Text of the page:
LONDON, Nov 4 (IFR) - French car parts maker Faurecia delivered a shot of confidence to European high-yield players on Thursday, reopening the primary market to debut issuers in one of the most volatile weeks of the year and drawing strong demand from investors.
The iTraxx Crossover has swung in wide ranges this week, hitting 760bp on Thursday, before recovering to around 670bp by Friday after Greece retracted its referendum plans and the European Central Bank unexpectedly cut rates.
Although the timing of the bond was not ideal, it shows that investors will put cash to work as long as issuers are prepared to pay up.
Ba3-rated Faurecia increased the size of its five-year inaugural deal by EUR50m to EUR350m after drawing demand of EUR1.4bn from 225 accounts, dominated by the UK, and followed by French, Swiss, German and U.S. accounts. Around 75% of the book was taken up by asset managers, pension funds and insurers.
The bond, which pays a 9.375% coupon, jumped three points in secondary markets to 102.5 bid on Friday, after pricing at 99.479 in line with guidance to yield 9.5% on Thursday via joint bookrunners BNP Paribas, Credit Agricole, Natixis and Societe Generale.
“It was a rollercoaster week in the markets, but the successful placement of the bond is a real testament to the company,” said Youssef Khlat, global head of high-yield capital markets at Credit Agricole, a global co-ordinator on the deal along with Natixis.
“Faurecia’s management has demonstrated a strong track record and outlined a clear strategy for the business. The financing also has a very defensive use of proceeds.”
Although Faurecia is a cyclical business, it has staged a strong turnaround since 2008 when it breached its loan covenants, and leverage is relatively low with a net debt-to-EBITDA ratio of 1.19 at the end of June.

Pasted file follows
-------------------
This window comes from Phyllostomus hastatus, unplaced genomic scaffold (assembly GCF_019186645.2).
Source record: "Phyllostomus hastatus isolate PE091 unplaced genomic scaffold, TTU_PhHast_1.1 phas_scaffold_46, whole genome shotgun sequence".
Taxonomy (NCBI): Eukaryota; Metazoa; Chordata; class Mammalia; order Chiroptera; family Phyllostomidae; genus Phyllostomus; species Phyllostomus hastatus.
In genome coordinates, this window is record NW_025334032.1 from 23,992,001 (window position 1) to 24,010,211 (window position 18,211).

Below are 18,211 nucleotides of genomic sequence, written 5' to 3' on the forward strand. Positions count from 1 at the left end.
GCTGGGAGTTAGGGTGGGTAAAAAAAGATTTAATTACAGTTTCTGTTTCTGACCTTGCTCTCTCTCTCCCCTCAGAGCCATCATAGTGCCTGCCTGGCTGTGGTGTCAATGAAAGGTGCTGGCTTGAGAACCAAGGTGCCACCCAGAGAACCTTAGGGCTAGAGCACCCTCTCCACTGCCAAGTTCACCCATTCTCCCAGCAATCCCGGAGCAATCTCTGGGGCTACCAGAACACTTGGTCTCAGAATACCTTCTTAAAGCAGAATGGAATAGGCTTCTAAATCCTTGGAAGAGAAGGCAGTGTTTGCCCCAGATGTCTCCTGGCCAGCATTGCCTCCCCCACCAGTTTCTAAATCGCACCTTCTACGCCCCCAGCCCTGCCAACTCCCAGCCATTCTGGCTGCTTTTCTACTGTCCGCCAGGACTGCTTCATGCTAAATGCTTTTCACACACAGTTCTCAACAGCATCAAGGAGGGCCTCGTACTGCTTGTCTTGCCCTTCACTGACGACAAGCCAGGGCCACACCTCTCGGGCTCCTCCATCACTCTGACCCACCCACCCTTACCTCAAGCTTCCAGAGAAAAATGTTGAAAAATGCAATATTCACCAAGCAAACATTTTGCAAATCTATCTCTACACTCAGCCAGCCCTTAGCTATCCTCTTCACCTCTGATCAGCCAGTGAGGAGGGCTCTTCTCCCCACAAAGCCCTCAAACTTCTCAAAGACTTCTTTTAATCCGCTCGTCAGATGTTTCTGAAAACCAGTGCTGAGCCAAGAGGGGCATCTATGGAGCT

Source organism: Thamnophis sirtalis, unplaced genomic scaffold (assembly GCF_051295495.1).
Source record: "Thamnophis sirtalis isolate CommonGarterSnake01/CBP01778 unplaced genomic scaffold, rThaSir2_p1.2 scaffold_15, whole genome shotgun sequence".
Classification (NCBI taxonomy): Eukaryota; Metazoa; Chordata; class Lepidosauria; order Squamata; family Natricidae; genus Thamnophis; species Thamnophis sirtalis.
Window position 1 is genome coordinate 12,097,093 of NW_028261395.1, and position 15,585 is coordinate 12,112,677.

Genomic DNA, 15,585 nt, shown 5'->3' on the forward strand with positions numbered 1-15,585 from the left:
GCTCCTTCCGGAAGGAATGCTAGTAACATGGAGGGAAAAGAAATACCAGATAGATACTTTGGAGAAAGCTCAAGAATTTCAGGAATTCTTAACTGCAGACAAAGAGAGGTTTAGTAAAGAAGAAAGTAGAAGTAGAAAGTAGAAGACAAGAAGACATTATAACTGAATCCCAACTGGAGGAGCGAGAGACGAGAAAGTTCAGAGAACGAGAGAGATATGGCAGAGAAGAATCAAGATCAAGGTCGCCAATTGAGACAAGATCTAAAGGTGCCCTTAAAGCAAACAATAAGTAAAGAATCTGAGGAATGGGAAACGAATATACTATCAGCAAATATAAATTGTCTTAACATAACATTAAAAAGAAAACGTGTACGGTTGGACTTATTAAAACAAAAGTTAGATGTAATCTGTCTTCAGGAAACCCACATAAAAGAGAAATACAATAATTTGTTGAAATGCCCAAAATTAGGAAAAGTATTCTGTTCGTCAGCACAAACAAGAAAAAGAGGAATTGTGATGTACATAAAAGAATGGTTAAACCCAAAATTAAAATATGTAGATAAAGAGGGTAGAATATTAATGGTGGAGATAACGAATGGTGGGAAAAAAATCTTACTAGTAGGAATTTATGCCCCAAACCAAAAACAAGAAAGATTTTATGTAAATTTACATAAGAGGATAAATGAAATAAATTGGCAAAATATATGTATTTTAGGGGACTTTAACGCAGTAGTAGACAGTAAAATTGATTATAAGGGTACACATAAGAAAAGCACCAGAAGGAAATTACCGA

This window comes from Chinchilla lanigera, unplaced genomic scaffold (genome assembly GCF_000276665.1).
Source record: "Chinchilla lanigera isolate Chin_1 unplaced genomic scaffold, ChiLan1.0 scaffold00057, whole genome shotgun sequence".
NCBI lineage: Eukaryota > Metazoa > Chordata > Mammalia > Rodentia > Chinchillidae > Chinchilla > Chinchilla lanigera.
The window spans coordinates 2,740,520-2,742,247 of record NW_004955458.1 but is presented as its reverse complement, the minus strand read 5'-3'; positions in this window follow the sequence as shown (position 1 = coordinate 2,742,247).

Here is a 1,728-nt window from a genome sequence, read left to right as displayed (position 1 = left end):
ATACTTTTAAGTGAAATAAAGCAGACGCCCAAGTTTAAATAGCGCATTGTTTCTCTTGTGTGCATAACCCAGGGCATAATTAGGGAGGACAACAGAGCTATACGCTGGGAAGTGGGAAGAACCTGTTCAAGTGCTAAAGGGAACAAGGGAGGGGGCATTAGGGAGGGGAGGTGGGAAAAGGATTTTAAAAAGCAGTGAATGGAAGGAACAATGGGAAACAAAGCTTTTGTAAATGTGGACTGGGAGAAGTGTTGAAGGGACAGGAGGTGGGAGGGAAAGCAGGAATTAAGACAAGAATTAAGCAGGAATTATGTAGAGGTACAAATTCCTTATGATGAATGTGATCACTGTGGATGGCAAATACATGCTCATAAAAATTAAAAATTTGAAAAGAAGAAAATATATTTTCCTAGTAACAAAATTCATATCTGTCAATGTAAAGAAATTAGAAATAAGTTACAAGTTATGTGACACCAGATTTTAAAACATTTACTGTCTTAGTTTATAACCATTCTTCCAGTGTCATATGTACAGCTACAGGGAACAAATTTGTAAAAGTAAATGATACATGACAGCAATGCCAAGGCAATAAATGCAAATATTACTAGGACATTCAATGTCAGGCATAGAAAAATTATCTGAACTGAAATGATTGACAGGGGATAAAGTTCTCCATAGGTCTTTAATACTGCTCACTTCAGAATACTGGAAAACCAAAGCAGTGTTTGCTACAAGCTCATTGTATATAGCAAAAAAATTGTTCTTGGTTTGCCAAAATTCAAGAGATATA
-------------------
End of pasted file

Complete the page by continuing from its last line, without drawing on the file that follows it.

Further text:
The bond, executed in conjunction with a new syndicated loan facility, will refinance a EUR250m loan that parent Peugeot was forced to put in place three years ago when four banks backed out of lending to the company.
The bond is also part of the company’s well-publicised plans to diversify its funding sources away from banks and follows its fund-raising in the schuldshein market the previous week.
The deal also marks the first publicly-sold benchmark high-yield bond since September, when German construction company HeidelbergCement priced a EUR300m seven-year issue, and the first debut issuer since July when Capsugel and Italy-based Bormioli priced deals.
Faurecia’s bond priced around 200bp higher than sector rival Ba3-rated Continental’s 6.5% EUR625m 2016 bond, but leads noted that the German company is not only much larger in terms of revenue, but also a well-established high-yield issuer.
But it came at roughly the same level as Ba2-rated HeidelbergCement’s 9.5% September issue which yielded 9.625%.
One of the leads estimated that Faurecia paid approximately 50-75bp more than it might have done, had stable market conditions on Monday, when the deal was announced, prevailed.
“Everyone went into battle feeling very good about the deal on Monday, and then unfortunately the market turned dramatically on Tuesday,” said another syndicate official involved in the deal.
“But the company was very focused, it wanted to set up its maiden high-yield bond, so told its story and listened to investors.”
At the pre-sounding stage last week, the bond was marketed with a non-call three structure, but that was changed to non-call life at the official launch after feedback from investors. Final price talk was also slightly above the tentative high-8%, low-9% sounded before the roadshow.
Reporting by Natalie Harrison, IFR Markets